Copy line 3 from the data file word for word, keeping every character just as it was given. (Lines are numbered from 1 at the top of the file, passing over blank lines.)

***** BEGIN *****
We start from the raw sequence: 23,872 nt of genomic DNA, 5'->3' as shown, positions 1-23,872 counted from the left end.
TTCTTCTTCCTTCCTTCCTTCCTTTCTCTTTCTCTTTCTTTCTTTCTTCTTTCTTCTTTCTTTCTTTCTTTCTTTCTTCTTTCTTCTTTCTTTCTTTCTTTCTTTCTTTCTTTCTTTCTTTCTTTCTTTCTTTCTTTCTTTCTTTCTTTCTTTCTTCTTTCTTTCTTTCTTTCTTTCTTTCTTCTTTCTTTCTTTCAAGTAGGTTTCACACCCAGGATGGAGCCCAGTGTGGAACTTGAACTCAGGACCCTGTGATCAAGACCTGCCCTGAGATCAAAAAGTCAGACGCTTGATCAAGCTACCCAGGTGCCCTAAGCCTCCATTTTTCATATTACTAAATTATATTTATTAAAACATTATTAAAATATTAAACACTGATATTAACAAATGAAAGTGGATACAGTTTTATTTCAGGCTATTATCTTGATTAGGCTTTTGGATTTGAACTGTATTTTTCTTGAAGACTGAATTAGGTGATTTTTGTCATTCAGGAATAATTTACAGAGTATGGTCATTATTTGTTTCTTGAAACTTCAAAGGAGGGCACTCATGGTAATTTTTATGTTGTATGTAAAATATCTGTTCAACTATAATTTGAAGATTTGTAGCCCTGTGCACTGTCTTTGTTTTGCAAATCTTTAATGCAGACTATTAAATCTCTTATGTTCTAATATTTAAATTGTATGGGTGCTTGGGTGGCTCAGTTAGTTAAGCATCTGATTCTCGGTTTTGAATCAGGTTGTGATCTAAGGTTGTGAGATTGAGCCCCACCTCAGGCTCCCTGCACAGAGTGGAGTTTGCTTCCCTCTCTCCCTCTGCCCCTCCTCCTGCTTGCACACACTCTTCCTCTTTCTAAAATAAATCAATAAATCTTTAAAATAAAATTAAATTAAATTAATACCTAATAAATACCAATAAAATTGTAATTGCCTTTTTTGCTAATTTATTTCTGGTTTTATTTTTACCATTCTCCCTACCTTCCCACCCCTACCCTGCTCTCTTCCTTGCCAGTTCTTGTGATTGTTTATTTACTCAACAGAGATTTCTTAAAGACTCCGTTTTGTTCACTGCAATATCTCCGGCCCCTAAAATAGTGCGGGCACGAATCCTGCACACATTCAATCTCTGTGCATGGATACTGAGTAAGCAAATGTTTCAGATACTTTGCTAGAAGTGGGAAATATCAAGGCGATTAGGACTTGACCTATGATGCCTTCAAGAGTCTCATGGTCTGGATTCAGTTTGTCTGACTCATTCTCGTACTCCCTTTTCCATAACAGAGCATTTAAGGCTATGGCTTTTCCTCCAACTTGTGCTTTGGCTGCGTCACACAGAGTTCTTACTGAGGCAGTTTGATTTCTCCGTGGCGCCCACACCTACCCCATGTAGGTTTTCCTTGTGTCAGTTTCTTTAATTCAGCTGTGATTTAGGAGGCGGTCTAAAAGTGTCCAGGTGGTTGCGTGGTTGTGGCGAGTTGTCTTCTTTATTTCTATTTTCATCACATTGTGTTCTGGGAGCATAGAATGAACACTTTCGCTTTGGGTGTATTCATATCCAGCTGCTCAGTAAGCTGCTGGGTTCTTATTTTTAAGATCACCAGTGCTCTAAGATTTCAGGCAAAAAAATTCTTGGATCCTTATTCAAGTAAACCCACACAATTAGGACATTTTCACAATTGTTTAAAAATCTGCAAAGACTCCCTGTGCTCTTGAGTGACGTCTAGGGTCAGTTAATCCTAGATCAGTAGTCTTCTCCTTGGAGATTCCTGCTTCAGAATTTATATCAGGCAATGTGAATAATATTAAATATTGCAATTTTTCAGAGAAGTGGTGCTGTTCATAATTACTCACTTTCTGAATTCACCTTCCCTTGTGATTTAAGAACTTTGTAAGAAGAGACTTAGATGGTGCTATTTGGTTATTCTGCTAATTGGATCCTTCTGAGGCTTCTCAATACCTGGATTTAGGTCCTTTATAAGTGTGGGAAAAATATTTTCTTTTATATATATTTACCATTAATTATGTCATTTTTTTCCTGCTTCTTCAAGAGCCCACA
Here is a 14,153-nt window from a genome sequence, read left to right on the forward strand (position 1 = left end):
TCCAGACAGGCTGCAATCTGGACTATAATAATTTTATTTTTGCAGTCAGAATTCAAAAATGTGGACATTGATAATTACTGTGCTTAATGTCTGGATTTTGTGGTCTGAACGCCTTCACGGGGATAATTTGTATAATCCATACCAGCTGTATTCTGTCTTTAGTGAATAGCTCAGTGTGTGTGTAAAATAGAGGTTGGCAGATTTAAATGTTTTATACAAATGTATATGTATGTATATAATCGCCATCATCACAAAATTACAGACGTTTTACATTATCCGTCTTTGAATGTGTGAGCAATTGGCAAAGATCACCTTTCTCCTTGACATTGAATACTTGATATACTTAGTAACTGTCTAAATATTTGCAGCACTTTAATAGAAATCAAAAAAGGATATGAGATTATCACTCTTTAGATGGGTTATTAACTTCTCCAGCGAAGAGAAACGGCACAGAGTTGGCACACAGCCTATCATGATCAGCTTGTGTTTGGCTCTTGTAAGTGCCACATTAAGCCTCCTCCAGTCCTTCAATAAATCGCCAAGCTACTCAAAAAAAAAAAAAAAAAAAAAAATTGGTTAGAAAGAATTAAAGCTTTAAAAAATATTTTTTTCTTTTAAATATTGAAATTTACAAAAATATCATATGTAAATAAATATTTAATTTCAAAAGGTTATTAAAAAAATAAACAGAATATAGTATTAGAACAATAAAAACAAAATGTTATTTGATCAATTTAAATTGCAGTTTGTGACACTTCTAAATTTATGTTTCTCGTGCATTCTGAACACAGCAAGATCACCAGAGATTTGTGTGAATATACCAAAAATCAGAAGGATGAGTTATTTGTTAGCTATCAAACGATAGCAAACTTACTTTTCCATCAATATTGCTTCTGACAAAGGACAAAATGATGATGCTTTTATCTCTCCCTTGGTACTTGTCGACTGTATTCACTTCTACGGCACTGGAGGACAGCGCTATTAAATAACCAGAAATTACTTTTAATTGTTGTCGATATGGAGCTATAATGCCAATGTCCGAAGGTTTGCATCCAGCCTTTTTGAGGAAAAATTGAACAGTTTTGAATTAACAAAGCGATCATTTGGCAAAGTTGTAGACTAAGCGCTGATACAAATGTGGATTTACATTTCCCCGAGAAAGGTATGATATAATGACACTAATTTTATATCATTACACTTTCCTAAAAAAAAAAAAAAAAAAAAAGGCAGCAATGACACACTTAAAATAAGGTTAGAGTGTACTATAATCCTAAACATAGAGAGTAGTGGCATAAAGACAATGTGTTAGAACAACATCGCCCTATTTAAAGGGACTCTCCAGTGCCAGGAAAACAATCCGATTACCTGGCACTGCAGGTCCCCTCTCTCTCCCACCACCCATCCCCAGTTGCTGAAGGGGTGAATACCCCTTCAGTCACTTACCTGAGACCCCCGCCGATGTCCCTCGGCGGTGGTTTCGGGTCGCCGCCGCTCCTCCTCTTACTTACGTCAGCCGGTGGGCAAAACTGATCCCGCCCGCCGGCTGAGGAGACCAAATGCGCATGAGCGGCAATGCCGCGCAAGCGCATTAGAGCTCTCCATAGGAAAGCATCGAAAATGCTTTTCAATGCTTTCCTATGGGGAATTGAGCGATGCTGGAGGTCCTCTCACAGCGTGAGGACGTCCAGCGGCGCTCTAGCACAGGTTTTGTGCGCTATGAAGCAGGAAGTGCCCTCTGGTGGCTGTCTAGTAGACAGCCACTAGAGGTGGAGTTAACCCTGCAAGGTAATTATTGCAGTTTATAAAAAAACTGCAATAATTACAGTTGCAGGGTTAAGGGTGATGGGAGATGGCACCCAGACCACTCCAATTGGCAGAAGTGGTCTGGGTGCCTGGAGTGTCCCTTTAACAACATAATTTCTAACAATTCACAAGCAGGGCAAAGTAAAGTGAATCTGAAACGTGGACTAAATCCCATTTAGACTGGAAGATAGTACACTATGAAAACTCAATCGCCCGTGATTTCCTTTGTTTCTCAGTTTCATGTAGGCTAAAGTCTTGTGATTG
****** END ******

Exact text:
Here is a 14,153-nt window from a genome sequence, read left to right on the forward strand (position 1 = left end):